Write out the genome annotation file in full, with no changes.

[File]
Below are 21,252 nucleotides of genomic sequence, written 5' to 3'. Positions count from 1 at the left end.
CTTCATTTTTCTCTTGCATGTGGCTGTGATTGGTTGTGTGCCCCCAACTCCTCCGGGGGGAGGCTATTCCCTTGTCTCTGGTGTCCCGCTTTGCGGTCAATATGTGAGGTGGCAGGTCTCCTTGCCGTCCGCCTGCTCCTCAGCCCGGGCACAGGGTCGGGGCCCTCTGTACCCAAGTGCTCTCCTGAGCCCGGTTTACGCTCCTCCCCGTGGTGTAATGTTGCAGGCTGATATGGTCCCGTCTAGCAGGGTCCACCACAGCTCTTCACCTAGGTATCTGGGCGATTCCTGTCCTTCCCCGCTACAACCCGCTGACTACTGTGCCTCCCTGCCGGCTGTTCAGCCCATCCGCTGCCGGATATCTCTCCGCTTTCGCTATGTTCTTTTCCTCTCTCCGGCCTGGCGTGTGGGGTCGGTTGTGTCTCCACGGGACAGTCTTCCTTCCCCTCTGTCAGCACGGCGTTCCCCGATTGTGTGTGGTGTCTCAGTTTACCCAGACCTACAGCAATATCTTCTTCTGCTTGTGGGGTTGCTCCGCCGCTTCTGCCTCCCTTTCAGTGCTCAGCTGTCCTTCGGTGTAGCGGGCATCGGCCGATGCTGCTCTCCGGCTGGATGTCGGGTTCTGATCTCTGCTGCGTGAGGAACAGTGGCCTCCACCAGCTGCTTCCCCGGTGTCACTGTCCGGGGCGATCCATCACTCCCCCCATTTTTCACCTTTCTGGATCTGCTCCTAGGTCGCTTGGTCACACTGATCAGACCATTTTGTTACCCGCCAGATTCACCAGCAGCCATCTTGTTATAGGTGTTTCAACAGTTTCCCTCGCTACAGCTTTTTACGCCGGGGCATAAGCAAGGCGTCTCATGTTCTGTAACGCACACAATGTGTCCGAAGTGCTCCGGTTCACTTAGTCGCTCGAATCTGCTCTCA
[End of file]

Below are 21,252 nucleotides of genomic sequence, written 5' to 3'. Positions count from 1 at the left end.
CTTCATTTTTCTCTTGCATGTGGCTGTGATTGGTTGTGTGCCCCCAACTCCTCCGGGGGGAGGCTATTCCCTTGTCTCTGGTGTCCCGCTTTGCGGTCAATATGTGAGGTGGCAGGTCTCCTTGCCGTCCGCCTGCTCCTCAGCCCGGGCACAGGGTCGGGGCCCTCTGTACCCAAGTGCTCTCCTGAGCCCGGTTTACGCTCCTCCCCGTGGTGTAATGTTGCAGGCTGATATGGTCCCGTCTAGCAGGGTCCACCACAGCTCTTCACCTAGGTATCTGGGCGATTCCTGTCCTTCCCCGCTACAACCCGCTGACTACTGTGCCTCCCTGCCGGCTGTTCAGCCCATCCGCTGCCGGATATCTCTCCGCTTTCGCTATGTTCTTTTCCTCTCTCCGGCCTGGCGTGTGGGGTCGGTTGTGTCTCCACGGGACAGTCTTCCTTCCCCTCTGTCAGCACGGCGTTCCCCGATTGTGTGTGGTGTCTCAGTTTACCCAGACCTACAGCAATATCTTCTTCTGCTTGTGGGGTTGCTCCGCCGCTTCTGCCTCCCTTTCAGTGCTCAGCTGTCCTTCGGTGTAGCGGGCATCGGCCGATGCTGCTCTCCGGCTGGATGTCGGGTTCTGATCTCTGCTGCGTGAGGAACAGTGGCCTCCACCAGCTGCTTCCCCGGTGTCACTGTCCGGGGCGATCCATCACTCCCCCCATTTTTCACCTTTCTGGATCTGCTCCTAGGTCGCTTGGTCACACTGATCAGACCATTTTGTTACCCGCCAGATTCACCAGCAGCCATCTTGTTATAGGTGTTTCAACAGTTTCCCTCGCTACAGCTTTTTACGCCGGGGCATAAGCAAGGCGTCTCATGTTCTGTAACGCACACAATGTGTCCGAAGTGCTCCGGTTCACTTAGTCGCTCGAATCTGCTCTCA